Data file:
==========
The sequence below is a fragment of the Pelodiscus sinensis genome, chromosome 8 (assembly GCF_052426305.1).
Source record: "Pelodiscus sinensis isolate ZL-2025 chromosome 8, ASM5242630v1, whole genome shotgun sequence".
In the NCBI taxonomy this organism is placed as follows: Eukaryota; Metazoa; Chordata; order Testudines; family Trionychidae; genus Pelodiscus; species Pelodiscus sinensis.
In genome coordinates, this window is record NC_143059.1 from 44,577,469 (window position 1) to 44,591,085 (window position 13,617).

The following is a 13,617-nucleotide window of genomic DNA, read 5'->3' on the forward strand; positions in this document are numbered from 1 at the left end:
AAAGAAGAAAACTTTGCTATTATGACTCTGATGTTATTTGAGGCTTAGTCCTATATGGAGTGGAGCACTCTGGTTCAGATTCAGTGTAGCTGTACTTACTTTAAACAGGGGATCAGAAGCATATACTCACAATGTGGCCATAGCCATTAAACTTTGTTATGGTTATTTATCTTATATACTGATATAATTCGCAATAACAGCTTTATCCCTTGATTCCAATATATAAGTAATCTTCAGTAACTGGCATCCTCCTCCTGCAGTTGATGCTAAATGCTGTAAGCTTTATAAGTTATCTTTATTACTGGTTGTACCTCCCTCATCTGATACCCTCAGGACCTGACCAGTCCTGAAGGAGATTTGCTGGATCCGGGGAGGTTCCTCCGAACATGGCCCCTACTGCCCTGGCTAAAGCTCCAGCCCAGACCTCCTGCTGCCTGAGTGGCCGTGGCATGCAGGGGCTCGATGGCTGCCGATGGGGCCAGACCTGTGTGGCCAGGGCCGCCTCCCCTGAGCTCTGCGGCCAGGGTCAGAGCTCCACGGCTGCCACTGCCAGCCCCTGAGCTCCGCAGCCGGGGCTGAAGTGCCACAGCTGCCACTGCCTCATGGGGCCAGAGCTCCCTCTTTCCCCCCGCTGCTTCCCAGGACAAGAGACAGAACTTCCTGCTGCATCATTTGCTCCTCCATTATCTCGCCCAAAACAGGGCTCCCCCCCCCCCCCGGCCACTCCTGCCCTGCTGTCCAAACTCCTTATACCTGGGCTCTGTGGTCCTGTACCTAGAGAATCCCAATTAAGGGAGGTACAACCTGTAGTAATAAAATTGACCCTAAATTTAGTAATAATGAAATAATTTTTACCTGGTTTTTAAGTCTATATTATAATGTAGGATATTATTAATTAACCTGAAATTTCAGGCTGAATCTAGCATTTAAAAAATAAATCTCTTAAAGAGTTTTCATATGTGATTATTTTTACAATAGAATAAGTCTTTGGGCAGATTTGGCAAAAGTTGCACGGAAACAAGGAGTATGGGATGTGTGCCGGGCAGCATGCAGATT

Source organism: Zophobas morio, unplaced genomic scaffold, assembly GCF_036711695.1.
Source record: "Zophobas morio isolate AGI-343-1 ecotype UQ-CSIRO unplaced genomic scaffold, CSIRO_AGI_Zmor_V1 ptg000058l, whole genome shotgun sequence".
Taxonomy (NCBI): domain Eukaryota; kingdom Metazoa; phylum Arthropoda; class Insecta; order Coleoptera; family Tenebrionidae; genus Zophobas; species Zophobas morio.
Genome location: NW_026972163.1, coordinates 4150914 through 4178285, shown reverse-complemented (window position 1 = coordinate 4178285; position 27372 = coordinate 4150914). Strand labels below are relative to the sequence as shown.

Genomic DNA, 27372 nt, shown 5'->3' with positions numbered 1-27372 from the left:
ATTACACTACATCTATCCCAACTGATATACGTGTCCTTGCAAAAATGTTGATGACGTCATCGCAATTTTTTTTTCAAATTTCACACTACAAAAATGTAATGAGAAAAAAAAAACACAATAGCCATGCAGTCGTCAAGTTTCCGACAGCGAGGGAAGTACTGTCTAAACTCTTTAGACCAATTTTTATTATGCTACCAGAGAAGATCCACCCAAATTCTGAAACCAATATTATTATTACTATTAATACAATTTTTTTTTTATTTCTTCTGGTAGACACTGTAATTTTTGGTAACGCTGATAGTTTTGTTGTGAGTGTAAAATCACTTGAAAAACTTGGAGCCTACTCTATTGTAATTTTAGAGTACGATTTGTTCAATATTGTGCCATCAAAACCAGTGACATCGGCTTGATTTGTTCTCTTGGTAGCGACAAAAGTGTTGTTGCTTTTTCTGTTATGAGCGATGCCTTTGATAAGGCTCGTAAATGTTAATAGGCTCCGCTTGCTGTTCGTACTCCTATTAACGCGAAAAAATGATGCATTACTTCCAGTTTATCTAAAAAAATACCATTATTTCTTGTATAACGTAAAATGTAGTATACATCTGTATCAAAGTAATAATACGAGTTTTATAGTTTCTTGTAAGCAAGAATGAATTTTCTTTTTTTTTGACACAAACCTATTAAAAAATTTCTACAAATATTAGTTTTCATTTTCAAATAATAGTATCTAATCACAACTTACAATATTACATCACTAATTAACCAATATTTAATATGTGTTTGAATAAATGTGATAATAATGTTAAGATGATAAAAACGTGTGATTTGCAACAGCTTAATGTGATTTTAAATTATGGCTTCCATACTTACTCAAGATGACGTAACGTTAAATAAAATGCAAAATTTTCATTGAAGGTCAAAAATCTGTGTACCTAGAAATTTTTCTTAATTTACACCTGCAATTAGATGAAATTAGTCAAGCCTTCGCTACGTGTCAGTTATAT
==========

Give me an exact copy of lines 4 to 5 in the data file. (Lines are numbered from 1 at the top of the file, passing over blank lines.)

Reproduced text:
In genome coordinates, this window is record NC_143059.1 from 44,577,469 (window position 1) to 44,591,085 (window position 13,617).

The following is a 13,617-nucleotide window of genomic DNA, read 5'->3' on the forward strand; positions in this document are numbered from 1 at the left end: